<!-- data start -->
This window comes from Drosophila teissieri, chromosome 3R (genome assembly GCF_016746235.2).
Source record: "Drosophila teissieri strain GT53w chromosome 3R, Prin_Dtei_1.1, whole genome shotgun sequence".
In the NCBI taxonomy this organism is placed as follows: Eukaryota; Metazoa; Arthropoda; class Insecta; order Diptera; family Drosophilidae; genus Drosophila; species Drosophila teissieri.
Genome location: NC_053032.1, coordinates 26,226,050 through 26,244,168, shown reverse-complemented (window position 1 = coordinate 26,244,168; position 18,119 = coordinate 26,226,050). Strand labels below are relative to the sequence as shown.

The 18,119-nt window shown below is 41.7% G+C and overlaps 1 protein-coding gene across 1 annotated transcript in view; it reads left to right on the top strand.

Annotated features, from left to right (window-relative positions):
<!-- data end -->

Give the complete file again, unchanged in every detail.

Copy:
This window comes from Drosophila teissieri, chromosome 3R (genome assembly GCF_016746235.2).
Source record: "Drosophila teissieri strain GT53w chromosome 3R, Prin_Dtei_1.1, whole genome shotgun sequence".
In the NCBI taxonomy this organism is placed as follows: Eukaryota; Metazoa; Arthropoda; class Insecta; order Diptera; family Drosophilidae; genus Drosophila; species Drosophila teissieri.
Genome location: NC_053032.1, coordinates 26,226,050 through 26,244,168, shown reverse-complemented (window position 1 = coordinate 26,244,168; position 18,119 = coordinate 26,226,050). Strand labels below are relative to the sequence as shown.

The 18,119-nt window shown below is 41.7% G+C and overlaps 1 protein-coding gene across 1 annotated transcript in view; it reads left to right on the top strand.

Annotated features, from left to right (window-relative positions):